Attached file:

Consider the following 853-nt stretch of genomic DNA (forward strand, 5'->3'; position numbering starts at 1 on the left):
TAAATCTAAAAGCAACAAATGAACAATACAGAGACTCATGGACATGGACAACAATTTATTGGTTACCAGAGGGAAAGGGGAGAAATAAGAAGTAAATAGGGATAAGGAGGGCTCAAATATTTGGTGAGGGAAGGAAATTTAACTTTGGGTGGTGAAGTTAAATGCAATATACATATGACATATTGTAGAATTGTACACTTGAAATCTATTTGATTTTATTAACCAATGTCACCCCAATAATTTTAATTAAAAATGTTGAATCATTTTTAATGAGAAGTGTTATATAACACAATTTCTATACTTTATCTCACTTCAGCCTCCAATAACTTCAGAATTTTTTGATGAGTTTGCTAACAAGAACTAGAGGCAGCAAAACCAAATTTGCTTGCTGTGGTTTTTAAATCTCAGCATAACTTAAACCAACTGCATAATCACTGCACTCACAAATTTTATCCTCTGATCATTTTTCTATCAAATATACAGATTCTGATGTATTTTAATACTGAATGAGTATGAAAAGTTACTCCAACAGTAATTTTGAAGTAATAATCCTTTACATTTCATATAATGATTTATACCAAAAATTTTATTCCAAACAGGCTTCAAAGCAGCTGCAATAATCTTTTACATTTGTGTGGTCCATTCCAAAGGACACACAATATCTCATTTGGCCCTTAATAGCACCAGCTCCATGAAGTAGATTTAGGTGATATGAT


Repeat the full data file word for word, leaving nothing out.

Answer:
Consider the following 853-nt stretch of genomic DNA (forward strand, 5'->3'; position numbering starts at 1 on the left):
TAAATCTAAAAGCAACAAATGAACAATACAGAGACTCATGGACATGGACAACAATTTATTGGTTACCAGAGGGAAAGGGGAGAAATAAGAAGTAAATAGGGATAAGGAGGGCTCAAATATTTGGTGAGGGAAGGAAATTTAACTTTGGGTGGTGAAGTTAAATGCAATATACATATGACATATTGTAGAATTGTACACTTGAAATCTATTTGATTTTATTAACCAATGTCACCCCAATAATTTTAATTAAAAATGTTGAATCATTTTTAATGAGAAGTGTTATATAACACAATTTCTATACTTTATCTCACTTCAGCCTCCAATAACTTCAGAATTTTTTGATGAGTTTGCTAACAAGAACTAGAGGCAGCAAAACCAAATTTGCTTGCTGTGGTTTTTAAATCTCAGCATAACTTAAACCAACTGCATAATCACTGCACTCACAAATTTTATCCTCTGATCATTTTTCTATCAAATATACAGATTCTGATGTATTTTAATACTGAATGAGTATGAAAAGTTACTCCAACAGTAATTTTGAAGTAATAATCCTTTACATTTCATATAATGATTTATACCAAAAATTTTATTCCAAACAGGCTTCAAAGCAGCTGCAATAATCTTTTACATTTGTGTGGTCCATTCCAAAGGACACACAATATCTCATTTGGCCCTTAATAGCACCAGCTCCATGAAGTAGATTTAGGTGATATGAT